Historically, the South Coast was a route for shipping and dhow trade both from Swahili settlements in the North and southwards to Zanzibar.
The south coast was the most densely populated area of Swahili territory. Just South of Mombasa at Kongo is the 15th Century Mwana Mosque. The large vaulted roof of this Mosque is still standing and local worshippers still use the ruins for prayer. For information on the history of the Swahili, see the Related Links .
Recently made a locally administered National Monument, the deep and mysterious Shimoni (from the Swahili- literally "in the hole") caves remain and enigma to historians and archaeologists alike. There is evidence of long-standing human use of the caves, though it is as yet unclear what purpose they served. Possible explanations include a Slave trading store, or a refuge from Slavers, although a recently discovered 'shrine' suggests that the caves may have held some ritualistic significance.
Inland, the South coast is the home of Mijikenda group of tribes, including the Giriama, Duruma and Digo. These tribes all share a fascinating cultural heritage. These cultures are centred around sacred areas called Kayas. These are elevated forest glades, once used as store grounds for sacred objects known as fingos. These undisturbed areas of land are still regarded as sacred and are still on occasion visited by tribal elders, particularly those of the Giriama.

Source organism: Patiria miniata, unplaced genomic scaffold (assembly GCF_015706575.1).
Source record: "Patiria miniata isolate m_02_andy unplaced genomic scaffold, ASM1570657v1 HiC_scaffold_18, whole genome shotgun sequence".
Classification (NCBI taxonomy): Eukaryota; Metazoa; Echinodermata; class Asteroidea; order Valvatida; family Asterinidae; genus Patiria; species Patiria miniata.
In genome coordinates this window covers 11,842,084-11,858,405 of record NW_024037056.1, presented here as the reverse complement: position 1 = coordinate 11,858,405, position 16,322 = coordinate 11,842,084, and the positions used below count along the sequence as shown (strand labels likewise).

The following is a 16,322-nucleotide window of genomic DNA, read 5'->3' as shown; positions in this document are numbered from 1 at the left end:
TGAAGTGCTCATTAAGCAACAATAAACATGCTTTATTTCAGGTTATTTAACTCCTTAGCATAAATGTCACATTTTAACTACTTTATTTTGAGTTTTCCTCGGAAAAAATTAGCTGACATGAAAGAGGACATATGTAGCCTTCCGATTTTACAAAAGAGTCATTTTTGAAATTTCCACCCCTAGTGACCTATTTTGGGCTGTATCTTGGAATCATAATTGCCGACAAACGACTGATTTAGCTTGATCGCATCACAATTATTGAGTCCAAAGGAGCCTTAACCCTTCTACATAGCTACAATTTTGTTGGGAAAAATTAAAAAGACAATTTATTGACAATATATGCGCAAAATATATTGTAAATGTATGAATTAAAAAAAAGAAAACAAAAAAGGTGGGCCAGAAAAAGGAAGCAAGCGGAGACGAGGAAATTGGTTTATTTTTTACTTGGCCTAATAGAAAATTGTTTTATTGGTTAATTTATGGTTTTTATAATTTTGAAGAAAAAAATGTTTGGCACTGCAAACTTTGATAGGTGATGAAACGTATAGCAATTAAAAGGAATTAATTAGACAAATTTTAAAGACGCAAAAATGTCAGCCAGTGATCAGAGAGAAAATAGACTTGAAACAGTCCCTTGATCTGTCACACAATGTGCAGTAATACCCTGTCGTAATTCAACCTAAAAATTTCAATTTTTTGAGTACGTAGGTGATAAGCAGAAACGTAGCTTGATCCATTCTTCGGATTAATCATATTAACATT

One of the larger Mijikenda tribes, the Giriama are staunchly proud of their traditional customs. The Giriama history is one of strong tribal identity, and resistance to foreign cultures. The Giriama resisted colonial influences during the early 20th Century, particularly conversion to Christianity. A female warrior called Mekatilili wa Menza became a Giriama folk hero by actively fighting to protect her people from Christian Missionaries.
The small villages of this district, known as Kwale, are a world away from the fast paced life of the South Coast resorts. Here, life is lived at a much more relaxed rhythm. The fertile land and tropical climate make this ideal country for the growth of coconuts, sugar cane, cashew nuts and fresh fruits. This area is well known for the production of Palm Wine, a popular local drink.
This area is well worth exploring, and makes a fascinating contrast to life on the contrast. Many coast hotels and tour companies can organize for special trips and tours in this region with locally knowledgeable and culturally sensitive guides.